The aim of my thesis is to create a queer critical perspective of Old Norse and Old English literature. While there have been queer approaches to both of these areas in the past, many have stayed within the frame of the homosexual/heterosexual and male/female binaries; my approach strives to dismantle and problematise both of these constraints on the queer critical approach to medieval literature. The general starting points I plan to begin with are translation, monster theory (including notions of the Other and liminality), feminist literary criticism, contemporary queer theory, and even some aspects of Postmodernism.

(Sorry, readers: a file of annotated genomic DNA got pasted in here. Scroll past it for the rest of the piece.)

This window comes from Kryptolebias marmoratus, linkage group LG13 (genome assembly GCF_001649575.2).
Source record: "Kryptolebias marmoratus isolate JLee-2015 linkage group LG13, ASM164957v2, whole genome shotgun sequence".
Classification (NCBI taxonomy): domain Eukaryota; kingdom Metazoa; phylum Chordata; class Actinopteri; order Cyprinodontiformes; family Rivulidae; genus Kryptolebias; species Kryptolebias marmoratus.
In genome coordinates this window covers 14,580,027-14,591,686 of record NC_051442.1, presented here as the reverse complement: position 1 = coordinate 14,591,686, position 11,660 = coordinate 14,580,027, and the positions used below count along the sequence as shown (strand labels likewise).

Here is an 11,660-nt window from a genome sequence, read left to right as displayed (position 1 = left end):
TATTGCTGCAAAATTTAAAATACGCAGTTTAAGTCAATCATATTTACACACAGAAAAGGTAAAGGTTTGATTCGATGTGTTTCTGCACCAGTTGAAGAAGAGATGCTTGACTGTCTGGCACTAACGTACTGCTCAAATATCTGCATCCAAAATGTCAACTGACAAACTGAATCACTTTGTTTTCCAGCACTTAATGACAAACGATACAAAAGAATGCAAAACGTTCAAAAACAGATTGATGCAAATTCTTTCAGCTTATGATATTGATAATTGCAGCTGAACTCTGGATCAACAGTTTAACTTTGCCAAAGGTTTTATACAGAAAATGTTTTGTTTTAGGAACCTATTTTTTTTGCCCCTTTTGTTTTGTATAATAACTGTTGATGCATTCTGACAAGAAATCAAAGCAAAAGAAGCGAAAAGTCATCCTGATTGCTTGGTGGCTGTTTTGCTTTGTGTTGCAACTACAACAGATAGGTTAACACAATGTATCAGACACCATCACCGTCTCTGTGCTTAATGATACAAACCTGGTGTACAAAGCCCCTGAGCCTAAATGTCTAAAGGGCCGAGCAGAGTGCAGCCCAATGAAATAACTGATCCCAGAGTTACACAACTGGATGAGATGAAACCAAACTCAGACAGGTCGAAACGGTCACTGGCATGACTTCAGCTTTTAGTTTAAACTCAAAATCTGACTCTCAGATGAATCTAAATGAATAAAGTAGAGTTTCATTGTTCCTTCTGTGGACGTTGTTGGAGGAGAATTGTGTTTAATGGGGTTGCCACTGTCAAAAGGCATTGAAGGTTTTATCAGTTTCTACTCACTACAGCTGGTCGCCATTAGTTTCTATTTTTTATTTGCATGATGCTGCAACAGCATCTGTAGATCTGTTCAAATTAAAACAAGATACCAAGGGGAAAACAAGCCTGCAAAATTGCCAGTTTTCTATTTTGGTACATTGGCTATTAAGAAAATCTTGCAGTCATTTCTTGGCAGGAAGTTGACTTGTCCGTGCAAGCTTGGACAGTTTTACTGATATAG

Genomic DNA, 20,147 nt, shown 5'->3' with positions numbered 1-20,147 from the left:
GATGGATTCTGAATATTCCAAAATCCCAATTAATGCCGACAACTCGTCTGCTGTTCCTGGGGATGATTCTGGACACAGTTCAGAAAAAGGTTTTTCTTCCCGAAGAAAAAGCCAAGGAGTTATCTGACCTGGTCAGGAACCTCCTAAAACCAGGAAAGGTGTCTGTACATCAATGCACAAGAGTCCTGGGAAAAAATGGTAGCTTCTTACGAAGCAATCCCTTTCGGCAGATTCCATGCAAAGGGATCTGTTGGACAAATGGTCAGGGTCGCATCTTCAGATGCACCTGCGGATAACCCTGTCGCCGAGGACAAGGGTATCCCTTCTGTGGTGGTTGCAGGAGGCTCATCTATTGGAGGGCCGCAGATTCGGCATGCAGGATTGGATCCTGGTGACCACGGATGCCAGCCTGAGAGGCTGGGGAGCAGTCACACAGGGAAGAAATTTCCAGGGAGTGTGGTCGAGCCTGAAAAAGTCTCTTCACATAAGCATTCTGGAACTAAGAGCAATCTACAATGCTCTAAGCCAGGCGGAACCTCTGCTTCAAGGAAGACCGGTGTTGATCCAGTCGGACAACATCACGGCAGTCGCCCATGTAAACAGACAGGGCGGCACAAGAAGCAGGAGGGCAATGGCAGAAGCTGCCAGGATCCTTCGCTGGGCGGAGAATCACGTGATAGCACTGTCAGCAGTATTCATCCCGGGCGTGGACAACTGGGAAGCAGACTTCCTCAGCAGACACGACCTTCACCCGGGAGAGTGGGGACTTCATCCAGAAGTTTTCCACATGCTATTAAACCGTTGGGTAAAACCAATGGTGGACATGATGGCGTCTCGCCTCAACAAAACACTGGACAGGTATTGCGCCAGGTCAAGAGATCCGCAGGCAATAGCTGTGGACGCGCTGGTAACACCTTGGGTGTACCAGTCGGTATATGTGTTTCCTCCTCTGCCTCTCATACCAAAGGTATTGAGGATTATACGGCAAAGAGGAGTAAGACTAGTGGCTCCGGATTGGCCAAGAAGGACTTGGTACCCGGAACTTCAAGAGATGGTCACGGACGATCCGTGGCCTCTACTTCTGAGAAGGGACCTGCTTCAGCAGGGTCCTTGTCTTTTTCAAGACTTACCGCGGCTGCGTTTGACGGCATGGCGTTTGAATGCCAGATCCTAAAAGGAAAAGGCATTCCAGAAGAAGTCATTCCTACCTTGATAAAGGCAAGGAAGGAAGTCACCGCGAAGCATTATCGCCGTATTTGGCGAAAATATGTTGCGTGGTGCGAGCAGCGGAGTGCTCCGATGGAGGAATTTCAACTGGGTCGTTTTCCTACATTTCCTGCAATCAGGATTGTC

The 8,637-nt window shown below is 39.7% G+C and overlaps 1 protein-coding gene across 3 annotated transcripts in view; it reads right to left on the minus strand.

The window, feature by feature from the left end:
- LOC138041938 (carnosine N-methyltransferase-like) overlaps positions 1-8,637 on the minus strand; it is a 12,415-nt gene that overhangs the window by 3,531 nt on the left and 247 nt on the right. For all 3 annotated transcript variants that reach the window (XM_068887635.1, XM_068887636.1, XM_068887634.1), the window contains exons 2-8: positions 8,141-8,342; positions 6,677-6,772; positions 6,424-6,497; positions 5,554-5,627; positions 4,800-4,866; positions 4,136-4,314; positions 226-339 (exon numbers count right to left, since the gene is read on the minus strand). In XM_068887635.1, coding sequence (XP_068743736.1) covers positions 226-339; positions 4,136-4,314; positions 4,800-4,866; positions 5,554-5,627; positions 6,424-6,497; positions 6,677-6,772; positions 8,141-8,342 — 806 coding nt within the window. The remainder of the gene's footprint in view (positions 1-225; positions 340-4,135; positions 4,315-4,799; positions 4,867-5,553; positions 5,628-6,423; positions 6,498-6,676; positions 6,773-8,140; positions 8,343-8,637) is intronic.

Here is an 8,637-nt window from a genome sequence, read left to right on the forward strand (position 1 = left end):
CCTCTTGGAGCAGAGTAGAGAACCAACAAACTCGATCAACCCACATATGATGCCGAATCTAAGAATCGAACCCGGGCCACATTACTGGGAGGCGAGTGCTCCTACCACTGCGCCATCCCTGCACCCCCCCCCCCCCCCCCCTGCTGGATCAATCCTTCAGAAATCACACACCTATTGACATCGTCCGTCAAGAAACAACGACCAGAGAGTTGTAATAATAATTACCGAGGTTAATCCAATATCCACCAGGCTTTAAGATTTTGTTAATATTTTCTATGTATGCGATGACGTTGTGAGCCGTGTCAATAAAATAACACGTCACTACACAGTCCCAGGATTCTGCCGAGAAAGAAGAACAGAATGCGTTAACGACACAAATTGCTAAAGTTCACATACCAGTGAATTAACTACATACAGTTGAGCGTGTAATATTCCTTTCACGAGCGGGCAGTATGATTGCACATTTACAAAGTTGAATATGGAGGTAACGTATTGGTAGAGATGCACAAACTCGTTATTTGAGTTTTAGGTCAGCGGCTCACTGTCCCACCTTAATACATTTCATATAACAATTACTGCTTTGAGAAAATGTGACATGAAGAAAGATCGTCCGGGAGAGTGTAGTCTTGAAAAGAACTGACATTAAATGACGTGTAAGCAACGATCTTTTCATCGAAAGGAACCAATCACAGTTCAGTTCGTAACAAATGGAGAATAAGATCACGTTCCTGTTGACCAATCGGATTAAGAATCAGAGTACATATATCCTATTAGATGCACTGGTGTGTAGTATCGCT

I will begin by grounding myself in current queer critical approaches and theories, such as Glenn Burger and Steven Kruger’s collection of essays Queering the Middle Ages or Richard E. Zeikowitz’s “Befriending the Medieval Queer: A Pedagogy for Literature Classes”. I want to use these various perspectives to create my own working definition of what it means to be queer, and more specifically what it means to be queer in a medieval text. I will seek to expand this definition to go beyond the boundaries of a binary sexuality and gender system, and thus see how our perspective on certain episodes or characters in medieval texts change accordingly, if at all. This definition will of course largely be impacted by my knowledge of monster theory and feminist criticism; the most significant complementary piece being Judith Butler’s Gender Trouble: Feminism and the Subversion of Identity. Her theories on the binary, and discussions on displacement and performativity will be essential when attempting to include transgender (binary and otherwise) identities into the mainstream queer approach.